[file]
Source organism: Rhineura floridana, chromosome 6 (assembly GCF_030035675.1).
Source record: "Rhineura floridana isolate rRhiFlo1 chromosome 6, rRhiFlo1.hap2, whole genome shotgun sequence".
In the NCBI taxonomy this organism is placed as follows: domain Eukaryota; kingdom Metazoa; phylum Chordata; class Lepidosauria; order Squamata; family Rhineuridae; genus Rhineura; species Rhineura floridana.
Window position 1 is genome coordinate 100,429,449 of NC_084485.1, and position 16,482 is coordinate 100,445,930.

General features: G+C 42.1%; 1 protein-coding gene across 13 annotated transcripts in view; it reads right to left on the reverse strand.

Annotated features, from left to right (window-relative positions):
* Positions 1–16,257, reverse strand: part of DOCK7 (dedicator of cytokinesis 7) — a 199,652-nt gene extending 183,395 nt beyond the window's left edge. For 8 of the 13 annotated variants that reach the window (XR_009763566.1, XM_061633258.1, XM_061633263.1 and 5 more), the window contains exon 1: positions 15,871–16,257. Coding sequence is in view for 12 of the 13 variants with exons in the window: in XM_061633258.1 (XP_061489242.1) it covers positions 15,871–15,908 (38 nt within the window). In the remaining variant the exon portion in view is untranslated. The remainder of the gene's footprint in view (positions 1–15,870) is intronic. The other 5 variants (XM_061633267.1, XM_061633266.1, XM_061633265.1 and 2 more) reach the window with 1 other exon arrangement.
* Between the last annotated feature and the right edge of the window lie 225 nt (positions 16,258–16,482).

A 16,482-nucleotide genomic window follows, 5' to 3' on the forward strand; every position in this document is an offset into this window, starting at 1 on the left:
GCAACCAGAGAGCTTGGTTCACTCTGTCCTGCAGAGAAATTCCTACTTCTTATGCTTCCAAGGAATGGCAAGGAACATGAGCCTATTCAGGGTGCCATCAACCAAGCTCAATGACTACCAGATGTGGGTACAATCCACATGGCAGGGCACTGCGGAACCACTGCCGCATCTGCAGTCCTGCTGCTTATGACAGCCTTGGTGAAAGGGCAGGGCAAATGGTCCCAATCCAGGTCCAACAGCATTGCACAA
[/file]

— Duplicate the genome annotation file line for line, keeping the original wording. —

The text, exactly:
Source organism: Rhineura floridana, chromosome 6 (assembly GCF_030035675.1).
Source record: "Rhineura floridana isolate rRhiFlo1 chromosome 6, rRhiFlo1.hap2, whole genome shotgun sequence".
In the NCBI taxonomy this organism is placed as follows: domain Eukaryota; kingdom Metazoa; phylum Chordata; class Lepidosauria; order Squamata; family Rhineuridae; genus Rhineura; species Rhineura floridana.
Window position 1 is genome coordinate 100,429,449 of NC_084485.1, and position 16,482 is coordinate 100,445,930.

General features: G+C 42.1%; 1 protein-coding gene across 13 annotated transcripts in view; it reads right to left on the reverse strand.

Annotated features, from left to right (window-relative positions):
* Positions 1–16,257, reverse strand: part of DOCK7 (dedicator of cytokinesis 7) — a 199,652-nt gene extending 183,395 nt beyond the window's left edge. For 8 of the 13 annotated variants that reach the window (XR_009763566.1, XM_061633258.1, XM_061633263.1 and 5 more), the window contains exon 1: positions 15,871–16,257. Coding sequence is in view for 12 of the 13 variants with exons in the window: in XM_061633258.1 (XP_061489242.1) it covers positions 15,871–15,908 (38 nt within the window). In the remaining variant the exon portion in view is untranslated. The remainder of the gene's footprint in view (positions 1–15,870) is intronic. The other 5 variants (XM_061633267.1, XM_061633266.1, XM_061633265.1 and 2 more) reach the window with 1 other exon arrangement.
* Between the last annotated feature and the right edge of the window lie 225 nt (positions 16,258–16,482).

A 16,482-nucleotide genomic window follows, 5' to 3' on the forward strand; every position in this document is an offset into this window, starting at 1 on the left:
GCAACCAGAGAGCTTGGTTCACTCTGTCCTGCAGAGAAATTCCTACTTCTTATGCTTCCAAGGAATGGCAAGGAACATGAGCCTATTCAGGGTGCCATCAACCAAGCTCAATGACTACCAGATGTGGGTACAATCCACATGGCAGGGCACTGCGGAACCACTGCCGCATCTGCAGTCCTGCTGCTTATGACAGCCTTGGTGAAAGGGCAGGGCAAATGGTCCCAATCCAGGTCCAACAGCATTGCACAA